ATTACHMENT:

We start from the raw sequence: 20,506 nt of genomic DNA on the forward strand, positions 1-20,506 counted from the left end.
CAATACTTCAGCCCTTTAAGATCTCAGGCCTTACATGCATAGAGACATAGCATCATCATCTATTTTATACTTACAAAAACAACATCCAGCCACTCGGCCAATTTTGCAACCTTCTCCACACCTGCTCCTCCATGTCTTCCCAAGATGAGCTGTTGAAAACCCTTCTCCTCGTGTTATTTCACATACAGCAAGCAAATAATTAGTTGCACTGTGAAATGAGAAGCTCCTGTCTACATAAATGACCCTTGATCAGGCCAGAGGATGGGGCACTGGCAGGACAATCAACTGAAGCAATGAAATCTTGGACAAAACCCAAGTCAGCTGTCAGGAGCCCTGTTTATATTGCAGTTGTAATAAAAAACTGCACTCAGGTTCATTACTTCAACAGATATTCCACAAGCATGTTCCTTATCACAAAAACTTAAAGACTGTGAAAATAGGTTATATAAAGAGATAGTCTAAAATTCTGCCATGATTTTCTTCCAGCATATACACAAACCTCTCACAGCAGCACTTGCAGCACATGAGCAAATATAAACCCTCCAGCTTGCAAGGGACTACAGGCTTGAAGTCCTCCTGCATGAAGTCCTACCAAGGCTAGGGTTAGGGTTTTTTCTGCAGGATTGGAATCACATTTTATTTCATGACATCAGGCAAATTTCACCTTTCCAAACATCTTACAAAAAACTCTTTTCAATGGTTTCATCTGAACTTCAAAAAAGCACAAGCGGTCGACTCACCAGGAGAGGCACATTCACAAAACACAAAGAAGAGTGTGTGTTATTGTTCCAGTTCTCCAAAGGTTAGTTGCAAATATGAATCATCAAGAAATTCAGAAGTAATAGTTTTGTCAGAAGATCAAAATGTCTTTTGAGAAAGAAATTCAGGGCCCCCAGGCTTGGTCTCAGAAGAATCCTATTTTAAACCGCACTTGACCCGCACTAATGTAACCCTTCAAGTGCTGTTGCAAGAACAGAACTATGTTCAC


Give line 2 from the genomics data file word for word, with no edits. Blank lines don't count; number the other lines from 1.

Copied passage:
CAATACTTCAGCCCTTTAAGATCTCAGGCCTTACATGCATAGAGACATAGCATCATCATCTATTTTATACTTACAAAAACAACATCCAGCCACTCGGCCAATTTTGCAACCTTCTCCACACCTGCTCCTCCATGTCTTCCCAAGATGAGCTGTTGAAAACCCTTCTCCTCGTGTTATTTCACATACAGCAAGCAAATAATTAGTTGCACTGTGAAATGAGAAGCTCCTGTCTACATAAATGACCCTTGATCAGGCCAGAGGATGGGGCACTGGCAGGACAATCAACTGAAGCAATGAAATCTTGGACAAAACCCAAGTCAGCTGTCAGGAGCCCTGTTTATATTGCAGTTGTAATAAAAAACTGCACTCAGGTTCATTACTTCAACAGATATTCCACAAGCATGTTCCTTATCACAAAAACTTAAAGACTGTGAAAATAGGTTATATAAAGAGATAGTCTAAAATTCTGCCATGATTTTCTTCCAGCATATACACAAACCTCTCACAGCAGCACTTGCAGCACATGAGCAAATATAAACCCTCCAGCTTGCAAGGGACTACAGGCTTGAAGTCCTCCTGCATGAAGTCCTACCAAGGCTAGGGTTAGGGTTTTTTCTGCAGGATTGGAATCACATTTTATTTCATGACATCAGGCAAATTTCACCTTTCCAAACATCTTACAAAAAACTCTTTTCAATGGTTTCATCTGAACTTCAAAAAAGCACAAGCGGTCGACTCACCAGGAGAGGCACATTCACAAAACACAAAGAAGAGTGTGTGTTATTGTTCCAGTTCTCCAAAGGTTAGTTGCAAATATGAATCATCAAGAAATTCAGAAGTAATAGTTTTGTCAGAAGATCAAAATGTCTTTTGAGAAAGAAATTCAGGGCCCCCAGGCTTGGTCTCAGAAGAATCCTATTTTAAACCGCACTTGACCCGCACTAATGTAACCCTTCAAGTGCTGTTGCAAGAACAGAACTATGTTCAC